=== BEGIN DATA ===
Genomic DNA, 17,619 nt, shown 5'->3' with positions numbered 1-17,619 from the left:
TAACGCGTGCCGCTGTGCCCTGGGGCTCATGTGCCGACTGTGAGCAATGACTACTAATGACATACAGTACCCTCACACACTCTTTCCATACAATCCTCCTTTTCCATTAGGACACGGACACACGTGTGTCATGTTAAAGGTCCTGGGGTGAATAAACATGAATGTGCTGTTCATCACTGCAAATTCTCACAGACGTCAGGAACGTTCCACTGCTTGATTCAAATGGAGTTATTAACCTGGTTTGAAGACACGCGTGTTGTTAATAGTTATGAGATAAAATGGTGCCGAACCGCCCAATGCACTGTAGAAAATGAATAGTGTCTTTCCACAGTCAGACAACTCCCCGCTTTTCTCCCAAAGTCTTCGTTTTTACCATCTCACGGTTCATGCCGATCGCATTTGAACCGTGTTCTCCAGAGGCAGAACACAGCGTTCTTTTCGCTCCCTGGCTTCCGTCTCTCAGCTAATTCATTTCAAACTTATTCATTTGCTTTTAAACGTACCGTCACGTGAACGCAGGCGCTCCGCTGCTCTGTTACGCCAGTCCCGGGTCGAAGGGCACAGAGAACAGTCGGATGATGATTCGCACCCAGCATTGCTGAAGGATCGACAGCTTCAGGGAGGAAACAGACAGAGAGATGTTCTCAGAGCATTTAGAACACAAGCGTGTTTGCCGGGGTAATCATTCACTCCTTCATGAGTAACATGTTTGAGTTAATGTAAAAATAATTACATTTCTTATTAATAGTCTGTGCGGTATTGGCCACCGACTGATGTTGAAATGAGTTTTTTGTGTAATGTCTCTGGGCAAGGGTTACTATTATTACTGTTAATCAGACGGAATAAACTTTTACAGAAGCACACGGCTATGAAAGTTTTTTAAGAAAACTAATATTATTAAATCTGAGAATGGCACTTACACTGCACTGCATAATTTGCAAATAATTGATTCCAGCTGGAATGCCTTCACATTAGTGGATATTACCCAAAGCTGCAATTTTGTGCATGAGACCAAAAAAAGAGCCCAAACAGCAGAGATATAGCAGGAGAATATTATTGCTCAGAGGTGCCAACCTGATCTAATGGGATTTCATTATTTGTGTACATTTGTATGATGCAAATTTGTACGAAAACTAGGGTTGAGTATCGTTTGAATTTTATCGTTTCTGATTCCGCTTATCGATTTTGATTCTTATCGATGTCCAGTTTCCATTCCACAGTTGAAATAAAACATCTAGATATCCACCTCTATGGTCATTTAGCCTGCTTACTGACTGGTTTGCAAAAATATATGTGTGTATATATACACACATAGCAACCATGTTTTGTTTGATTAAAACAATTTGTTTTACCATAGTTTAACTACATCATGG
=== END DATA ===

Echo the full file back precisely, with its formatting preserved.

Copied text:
Genomic DNA, 17,619 nt, shown 5'->3' with positions numbered 1-17,619 from the left:
TAACGCGTGCCGCTGTGCCCTGGGGCTCATGTGCCGACTGTGAGCAATGACTACTAATGACATACAGTACCCTCACACACTCTTTCCATACAATCCTCCTTTTCCATTAGGACACGGACACACGTGTGTCATGTTAAAGGTCCTGGGGTGAATAAACATGAATGTGCTGTTCATCACTGCAAATTCTCACAGACGTCAGGAACGTTCCACTGCTTGATTCAAATGGAGTTATTAACCTGGTTTGAAGACACGCGTGTTGTTAATAGTTATGAGATAAAATGGTGCCGAACCGCCCAATGCACTGTAGAAAATGAATAGTGTCTTTCCACAGTCAGACAACTCCCCGCTTTTCTCCCAAAGTCTTCGTTTTTACCATCTCACGGTTCATGCCGATCGCATTTGAACCGTGTTCTCCAGAGGCAGAACACAGCGTTCTTTTCGCTCCCTGGCTTCCGTCTCTCAGCTAATTCATTTCAAACTTATTCATTTGCTTTTAAACGTACCGTCACGTGAACGCAGGCGCTCCGCTGCTCTGTTACGCCAGTCCCGGGTCGAAGGGCACAGAGAACAGTCGGATGATGATTCGCACCCAGCATTGCTGAAGGATCGACAGCTTCAGGGAGGAAACAGACAGAGAGATGTTCTCAGAGCATTTAGAACACAAGCGTGTTTGCCGGGGTAATCATTCACTCCTTCATGAGTAACATGTTTGAGTTAATGTAAAAATAATTACATTTCTTATTAATAGTCTGTGCGGTATTGGCCACCGACTGATGTTGAAATGAGTTTTTTGTGTAATGTCTCTGGGCAAGGGTTACTATTATTACTGTTAATCAGACGGAATAAACTTTTACAGAAGCACACGGCTATGAAAGTTTTTTAAGAAAACTAATATTATTAAATCTGAGAATGGCACTTACACTGCACTGCATAATTTGCAAATAATTGATTCCAGCTGGAATGCCTTCACATTAGTGGATATTACCCAAAGCTGCAATTTTGTGCATGAGACCAAAAAAAGAGCCCAAACAGCAGAGATATAGCAGGAGAATATTATTGCTCAGAGGTGCCAACCTGATCTAATGGGATTTCATTATTTGTGTACATTTGTATGATGCAAATTTGTACGAAAACTAGGGTTGAGTATCGTTTGAATTTTATCGTTTCTGATTCCGCTTATCGATTTTGATTCTTATCGATGTCCAGTTTCCATTCCACAGTTGAAATAAAACATCTAGATATCCACCTCTATGGTCATTTAGCCTGCTTACTGACTGGTTTGCAAAAATATATGTGTGTATATATACACACATAGCAACCATGTTTTGTTTGATTAAAACAATTTGTTTTACCATAGTTTAACTACATCATGG